Compared to the world’s 2.3 billion Christians, there are 1.6 billion Muslims, 951 million Hindus, 468 million Buddhists, 458 million Chinese folk-religionists, and 137 million atheists, whose numbers have actually dropped over the past decade, despite the caterwauling of Richard Dawkins, Christopher Hitchens, and Co. One cluster of comparative growth statistics is striking: As of mid-2011, there will be an average of 80,000 new Christians per day (of whom 31,000 will be Catholics) and 79,000 new Muslims per day, but 300 fewer atheists every 24 hours.
    What’s the Darwinian term for that trend?

    Holopupenko: Survival of the fittest? Extinction? Ya gotta love science.

  46. Viking says:

    …”But your ideas of useful have led you to God, so at least you trust yourself in that important detail…”

    Well, not exactly. But I understand your point. It’s fair to say that many of us have different roads to faith. For some…it’s like you say. For me…

    Mine came more from surrender than from a conscious choice. Like the line from the movie Donny Brasco, ‘when you get sent for, you go’.

    I wanted a better direction in life, and at that same time, God began to work on my heart in ways that were beyond my will and understanding. In the end, I choose to lead a life based on a higher idea of usefulness. Most hear that as a list of ‘don’ts’ that we are forbidden to engage in. Ironically, that step opened up a list of greater possibilities of amazing things to DO in life.

    Much like the child I referenced that must finally surrender to a more knowing and more capable will, I recognized that a force greater than myself was at work, mostly within me, and I best follow it.

    Now, I suppose the point could be made that an act of surrender is that initial personal (selfish) choice where we decide for ourselves what is useful. I suppose. We are beings of free will. But I maintain it was no great insight as much as it was coincidence, and that perhaps I even began to see His planed usefulness for me rather than my own plan that just happened to work with His ideas. Like I say, I didn’t ask to join, I was sent for (thank God). At this point, the best of all ways to explain it would be to suggest the story of Jonah, keeping in mind that it is also a story of the endless patience God has for us, as much as it is a story of our discovery of usefulness…ours vs His.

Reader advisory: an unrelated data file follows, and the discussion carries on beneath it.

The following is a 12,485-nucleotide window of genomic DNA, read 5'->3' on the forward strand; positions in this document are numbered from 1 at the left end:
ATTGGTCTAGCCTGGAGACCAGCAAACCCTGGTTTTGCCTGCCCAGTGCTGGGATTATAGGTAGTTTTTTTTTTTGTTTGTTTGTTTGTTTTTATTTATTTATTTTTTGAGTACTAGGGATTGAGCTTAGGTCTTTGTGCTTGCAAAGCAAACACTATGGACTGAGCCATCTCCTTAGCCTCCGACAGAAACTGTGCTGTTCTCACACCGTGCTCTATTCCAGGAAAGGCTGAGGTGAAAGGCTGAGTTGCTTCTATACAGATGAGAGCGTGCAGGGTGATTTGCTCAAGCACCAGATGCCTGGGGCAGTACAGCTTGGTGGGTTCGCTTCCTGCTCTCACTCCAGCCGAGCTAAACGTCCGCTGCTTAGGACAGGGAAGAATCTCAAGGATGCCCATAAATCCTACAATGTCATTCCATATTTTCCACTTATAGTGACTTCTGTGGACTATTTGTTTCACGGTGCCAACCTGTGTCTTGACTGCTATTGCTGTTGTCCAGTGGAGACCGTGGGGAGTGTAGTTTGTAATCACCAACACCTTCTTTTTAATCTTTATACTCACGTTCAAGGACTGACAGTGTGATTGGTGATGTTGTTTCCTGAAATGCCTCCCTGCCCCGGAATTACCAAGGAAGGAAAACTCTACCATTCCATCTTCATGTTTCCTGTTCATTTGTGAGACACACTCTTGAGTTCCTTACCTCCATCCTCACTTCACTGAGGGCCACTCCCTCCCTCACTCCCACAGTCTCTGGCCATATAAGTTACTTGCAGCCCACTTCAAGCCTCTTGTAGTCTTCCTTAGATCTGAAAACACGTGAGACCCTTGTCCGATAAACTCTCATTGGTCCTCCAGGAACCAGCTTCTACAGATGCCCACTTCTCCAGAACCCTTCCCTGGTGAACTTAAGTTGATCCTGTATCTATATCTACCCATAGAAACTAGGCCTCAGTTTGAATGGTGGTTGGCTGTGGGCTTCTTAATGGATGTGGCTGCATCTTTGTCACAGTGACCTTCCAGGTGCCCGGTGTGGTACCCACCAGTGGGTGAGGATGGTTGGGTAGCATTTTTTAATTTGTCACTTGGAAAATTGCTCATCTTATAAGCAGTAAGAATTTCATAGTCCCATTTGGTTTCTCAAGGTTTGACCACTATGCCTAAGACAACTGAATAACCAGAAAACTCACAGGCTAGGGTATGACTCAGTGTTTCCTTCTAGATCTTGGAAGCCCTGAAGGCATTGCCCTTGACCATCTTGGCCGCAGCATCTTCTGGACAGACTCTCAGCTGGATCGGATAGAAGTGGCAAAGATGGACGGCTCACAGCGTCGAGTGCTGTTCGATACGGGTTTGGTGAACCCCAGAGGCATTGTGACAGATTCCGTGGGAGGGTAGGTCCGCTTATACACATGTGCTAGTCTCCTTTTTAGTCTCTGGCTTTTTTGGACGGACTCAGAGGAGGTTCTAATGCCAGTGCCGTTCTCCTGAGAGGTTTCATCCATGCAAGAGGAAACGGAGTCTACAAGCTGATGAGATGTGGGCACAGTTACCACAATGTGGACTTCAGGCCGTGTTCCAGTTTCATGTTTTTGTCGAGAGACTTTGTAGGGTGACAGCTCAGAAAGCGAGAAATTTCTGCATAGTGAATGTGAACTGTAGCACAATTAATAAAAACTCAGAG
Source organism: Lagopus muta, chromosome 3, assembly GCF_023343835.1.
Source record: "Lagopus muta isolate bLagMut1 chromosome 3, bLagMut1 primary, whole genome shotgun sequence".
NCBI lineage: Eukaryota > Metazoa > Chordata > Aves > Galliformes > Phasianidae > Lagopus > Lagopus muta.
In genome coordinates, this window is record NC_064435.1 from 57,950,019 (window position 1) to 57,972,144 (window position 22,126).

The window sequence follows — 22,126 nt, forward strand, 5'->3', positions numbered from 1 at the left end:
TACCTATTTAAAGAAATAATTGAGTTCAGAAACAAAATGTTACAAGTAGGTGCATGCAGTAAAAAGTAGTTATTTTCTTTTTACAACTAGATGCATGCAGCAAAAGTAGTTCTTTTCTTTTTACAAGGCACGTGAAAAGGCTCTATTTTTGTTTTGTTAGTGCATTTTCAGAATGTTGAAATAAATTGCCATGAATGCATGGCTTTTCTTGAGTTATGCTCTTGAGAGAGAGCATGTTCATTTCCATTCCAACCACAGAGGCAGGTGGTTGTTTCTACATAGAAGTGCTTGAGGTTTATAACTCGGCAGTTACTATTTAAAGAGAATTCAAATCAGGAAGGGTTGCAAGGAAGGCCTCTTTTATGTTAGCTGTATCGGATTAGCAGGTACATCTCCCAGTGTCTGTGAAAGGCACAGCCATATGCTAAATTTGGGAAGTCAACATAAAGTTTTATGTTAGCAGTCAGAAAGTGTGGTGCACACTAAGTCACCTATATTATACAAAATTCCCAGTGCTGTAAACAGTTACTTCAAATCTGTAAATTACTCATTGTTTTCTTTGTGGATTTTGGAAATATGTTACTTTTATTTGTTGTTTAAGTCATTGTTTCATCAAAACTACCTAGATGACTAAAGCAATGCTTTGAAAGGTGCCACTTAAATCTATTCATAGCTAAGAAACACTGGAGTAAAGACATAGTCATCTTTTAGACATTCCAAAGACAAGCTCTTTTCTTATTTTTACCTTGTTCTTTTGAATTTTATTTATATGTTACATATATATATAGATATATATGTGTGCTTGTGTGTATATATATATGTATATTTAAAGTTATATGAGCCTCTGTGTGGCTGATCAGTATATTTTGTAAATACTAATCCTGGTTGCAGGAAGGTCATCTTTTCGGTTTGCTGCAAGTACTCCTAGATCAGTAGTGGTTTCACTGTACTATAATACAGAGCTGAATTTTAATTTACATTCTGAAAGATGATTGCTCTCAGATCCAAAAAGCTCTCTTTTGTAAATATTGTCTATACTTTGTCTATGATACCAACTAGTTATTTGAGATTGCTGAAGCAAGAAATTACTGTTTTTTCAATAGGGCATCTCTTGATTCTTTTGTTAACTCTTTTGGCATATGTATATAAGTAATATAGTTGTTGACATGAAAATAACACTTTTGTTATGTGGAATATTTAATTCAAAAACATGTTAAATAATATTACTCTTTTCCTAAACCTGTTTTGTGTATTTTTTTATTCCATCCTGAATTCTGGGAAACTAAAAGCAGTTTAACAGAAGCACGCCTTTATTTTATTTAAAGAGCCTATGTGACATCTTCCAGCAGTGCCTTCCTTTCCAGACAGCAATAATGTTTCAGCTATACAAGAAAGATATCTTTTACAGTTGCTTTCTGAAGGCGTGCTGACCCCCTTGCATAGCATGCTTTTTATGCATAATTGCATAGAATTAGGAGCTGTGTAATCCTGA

And so, physics and math…the debate…I have not forgotten. In fact, ultimately, the usefulness of these theories and models, for me at least, rests on the meaning of it all. And there can only be meaning worth pursuing if there is a creator with a useful set of morals and a plan. THAT right there can be the cornerstone for any argument of why there must be an infinite being with endless existence. Without it, there can be no meaning, and no usefulness, and no purpose.

    Any model that does not take this into account is incomplete, otherwise, it’s useless. Wouldn’t it therefore be better to assume a creator and fashion a model that includes a creator until you can prove it can’t be, instead of assuming there is none, not even look for Him, and declare there must not be any?